“As to the Island, it is the most wretched place of involuntary and slavish exilium that can possibly be conceived: nothing could warrant any civilized creature living on such a spot, were it not the certainty of industry being handsomely rewarded; thus far, therefore, the poor sealer, who bids farewell, probably for years, to the comforts of civilized life, enjoys the expectation of ensuring an adequate recompense for all his dreary toil. As to the men employed in the gangs, the most appalling account is given:—They appear to be the very refuse of human species, so abandoned and lost to every sense of moral duty. Overseers are necessarily appointed by the merchants and captains of vessels to superintend the various gangs, but their authority is too often invariably contemned, and hence arises the failure of many a well-projected and expensive speculation. The overseer is clothed with no other power than that of mere command, a compliance with which is quite optional to those under him. We are happy, however, to bear testimony to one fact, which is indeed pretty proverbial, that the native youths of this Colony still maintain their character for industry and exemplary attention to their employer's interest. Some few of these young men are upon this Island and their unceasing industry, combined with their alacrity always to obey, so page 286 “engaged the attention of Captain Douglass, that this Gentleman actually declares he would not take a gang to any of the islands, unless they consisted of the native youth of New South Wales because, from their assiduity, he should be able to calculate upon the most ample success to any reasonable undertaking. This is a character, we trust, that the Australians, in every sphere of life, will endeavour to preserve from the very appearance of blemish.”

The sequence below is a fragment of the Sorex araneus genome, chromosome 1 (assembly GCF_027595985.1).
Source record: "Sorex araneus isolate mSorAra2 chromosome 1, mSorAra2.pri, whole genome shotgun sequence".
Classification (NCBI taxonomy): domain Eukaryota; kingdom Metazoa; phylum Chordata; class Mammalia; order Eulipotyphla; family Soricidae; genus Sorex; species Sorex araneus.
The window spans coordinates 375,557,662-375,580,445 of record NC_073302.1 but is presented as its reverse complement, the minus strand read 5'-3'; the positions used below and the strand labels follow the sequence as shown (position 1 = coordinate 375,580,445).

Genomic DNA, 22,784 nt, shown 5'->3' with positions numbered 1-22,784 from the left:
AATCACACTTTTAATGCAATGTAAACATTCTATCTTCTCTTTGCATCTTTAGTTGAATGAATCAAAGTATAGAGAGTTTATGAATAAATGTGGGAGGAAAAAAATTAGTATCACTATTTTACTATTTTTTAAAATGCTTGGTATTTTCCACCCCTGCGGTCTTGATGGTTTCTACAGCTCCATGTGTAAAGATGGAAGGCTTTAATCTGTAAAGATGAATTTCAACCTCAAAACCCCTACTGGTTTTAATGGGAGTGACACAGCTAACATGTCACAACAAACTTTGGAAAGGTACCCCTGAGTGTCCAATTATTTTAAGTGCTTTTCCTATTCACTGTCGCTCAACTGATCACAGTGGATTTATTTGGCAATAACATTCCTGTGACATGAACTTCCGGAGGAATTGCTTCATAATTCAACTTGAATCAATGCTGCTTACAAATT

Referring to a period in Macquarie Island history coinciding with that described by Captain Douglass, Cunningham thus picturesquely describes the wild savagery and lawlessness which characterized the life of the gangs on this desolate “mountain on the boisterous bosom of the Southern Ocean.4

“Gangs of men remain on the island throughout the year, to kill the sea-elephants that frequent it, and to boil down the oil. Parties belonging to two or three individuals are frequently living here at one time, and as keenly contested wars have occasionally raged among them for the dominion of a half mile of coast of this dreary purgatory, as ever took place between the rival heroes of Rome for the dominion of the world; and the combatants, in their long beards, greasy seal-skin habiliments, and grim, fiend-like complexions, looked more like troops of demons from the infernal regions, than baptized Christain men, as they sallied forth with brandished clubs to the contest. Their provisions are supplied from Sydney, the fire for cooking, and the light for their study and their toilet, being all derived from the oil, which is kept burning in a dish with an ample wick; and the wretched stone and turf-walled and grass-roofed hovels they inhabit, are rendered as dingy and dismal thereby as the interior of an Esquimaux palace, and send forth an odour to which that of nightman's museum of foul abominations page 287 “is myrrh and frankinsense. They are paid according to what oil they procure, and expend their earnings chiefly on the island in such necessaries as they may want, but principally in wines, spirits and tobacco.”